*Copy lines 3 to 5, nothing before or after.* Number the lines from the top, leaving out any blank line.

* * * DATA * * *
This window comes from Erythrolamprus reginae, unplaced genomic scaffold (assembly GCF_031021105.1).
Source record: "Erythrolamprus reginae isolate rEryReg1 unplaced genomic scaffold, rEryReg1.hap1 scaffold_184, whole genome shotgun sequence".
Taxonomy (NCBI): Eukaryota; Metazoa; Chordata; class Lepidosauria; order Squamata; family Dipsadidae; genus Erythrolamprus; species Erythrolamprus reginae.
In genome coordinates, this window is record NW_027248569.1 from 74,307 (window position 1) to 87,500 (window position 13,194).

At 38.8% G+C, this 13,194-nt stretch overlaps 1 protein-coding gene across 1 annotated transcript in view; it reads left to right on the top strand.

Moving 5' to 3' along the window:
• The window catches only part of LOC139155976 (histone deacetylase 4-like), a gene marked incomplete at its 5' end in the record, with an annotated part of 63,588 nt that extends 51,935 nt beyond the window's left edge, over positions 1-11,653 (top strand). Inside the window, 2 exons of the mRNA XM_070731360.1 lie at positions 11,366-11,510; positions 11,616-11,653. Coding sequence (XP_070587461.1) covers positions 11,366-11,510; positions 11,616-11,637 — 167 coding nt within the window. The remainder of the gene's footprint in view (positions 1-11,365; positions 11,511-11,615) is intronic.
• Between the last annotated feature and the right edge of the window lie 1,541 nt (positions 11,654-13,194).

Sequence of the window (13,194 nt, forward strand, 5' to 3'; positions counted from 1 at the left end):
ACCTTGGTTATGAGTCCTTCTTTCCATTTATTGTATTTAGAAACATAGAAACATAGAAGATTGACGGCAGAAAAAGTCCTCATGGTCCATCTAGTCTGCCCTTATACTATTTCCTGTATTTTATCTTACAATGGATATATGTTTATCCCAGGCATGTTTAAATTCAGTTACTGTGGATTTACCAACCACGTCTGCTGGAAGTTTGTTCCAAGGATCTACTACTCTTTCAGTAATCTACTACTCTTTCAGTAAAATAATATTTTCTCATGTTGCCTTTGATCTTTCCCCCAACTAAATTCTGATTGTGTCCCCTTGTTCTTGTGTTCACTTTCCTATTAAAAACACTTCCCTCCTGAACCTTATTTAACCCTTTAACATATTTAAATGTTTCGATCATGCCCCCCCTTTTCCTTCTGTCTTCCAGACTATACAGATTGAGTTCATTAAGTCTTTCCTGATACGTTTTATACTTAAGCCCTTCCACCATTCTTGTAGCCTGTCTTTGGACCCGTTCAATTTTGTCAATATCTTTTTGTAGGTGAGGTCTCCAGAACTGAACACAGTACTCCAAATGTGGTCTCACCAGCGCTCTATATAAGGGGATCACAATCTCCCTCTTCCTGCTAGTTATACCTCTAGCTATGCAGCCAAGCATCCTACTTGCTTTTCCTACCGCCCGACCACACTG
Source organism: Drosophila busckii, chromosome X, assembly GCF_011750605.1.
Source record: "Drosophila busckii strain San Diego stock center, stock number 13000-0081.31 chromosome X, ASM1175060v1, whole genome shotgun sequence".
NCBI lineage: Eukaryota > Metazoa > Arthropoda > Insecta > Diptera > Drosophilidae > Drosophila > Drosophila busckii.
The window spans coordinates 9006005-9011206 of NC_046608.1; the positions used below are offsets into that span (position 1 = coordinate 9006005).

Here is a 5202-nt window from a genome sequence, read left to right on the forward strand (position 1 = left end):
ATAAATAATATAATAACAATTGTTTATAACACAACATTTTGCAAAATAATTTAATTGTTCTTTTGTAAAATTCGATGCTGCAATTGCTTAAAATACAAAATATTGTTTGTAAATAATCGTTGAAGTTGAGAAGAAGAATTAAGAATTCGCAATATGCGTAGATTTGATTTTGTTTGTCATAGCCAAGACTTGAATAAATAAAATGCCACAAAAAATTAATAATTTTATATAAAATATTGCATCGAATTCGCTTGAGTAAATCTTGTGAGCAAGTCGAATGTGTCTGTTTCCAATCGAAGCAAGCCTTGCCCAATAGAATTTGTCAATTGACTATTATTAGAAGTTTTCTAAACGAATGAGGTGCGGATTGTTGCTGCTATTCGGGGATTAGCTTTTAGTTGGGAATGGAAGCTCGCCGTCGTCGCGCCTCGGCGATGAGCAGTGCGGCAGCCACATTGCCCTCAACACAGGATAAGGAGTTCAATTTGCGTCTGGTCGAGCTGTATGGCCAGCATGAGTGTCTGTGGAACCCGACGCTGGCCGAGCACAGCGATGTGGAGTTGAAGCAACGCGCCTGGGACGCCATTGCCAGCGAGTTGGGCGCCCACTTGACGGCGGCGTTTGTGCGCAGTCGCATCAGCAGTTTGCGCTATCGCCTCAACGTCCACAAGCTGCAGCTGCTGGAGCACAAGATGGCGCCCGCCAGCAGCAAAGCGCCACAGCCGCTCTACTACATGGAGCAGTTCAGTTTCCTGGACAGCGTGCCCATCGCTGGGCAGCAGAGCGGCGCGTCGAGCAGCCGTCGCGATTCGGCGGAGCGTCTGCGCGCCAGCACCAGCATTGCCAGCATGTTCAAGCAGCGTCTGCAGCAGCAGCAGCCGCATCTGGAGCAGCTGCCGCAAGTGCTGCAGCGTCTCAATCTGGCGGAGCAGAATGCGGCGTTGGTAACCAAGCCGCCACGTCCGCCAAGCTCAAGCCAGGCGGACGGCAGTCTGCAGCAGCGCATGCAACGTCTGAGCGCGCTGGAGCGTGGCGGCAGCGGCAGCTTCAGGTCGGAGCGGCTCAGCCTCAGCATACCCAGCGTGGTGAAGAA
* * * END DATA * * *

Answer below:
Taxonomy (NCBI): Eukaryota; Metazoa; Chordata; class Lepidosauria; order Squamata; family Dipsadidae; genus Erythrolamprus; species Erythrolamprus reginae.
In genome coordinates, this window is record NW_027248569.1 from 74,307 (window position 1) to 87,500 (window position 13,194).

At 38.8% G+C, this 13,194-nt stretch overlaps 1 protein-coding gene across 1 annotated transcript in view; it reads left to right on the top strand.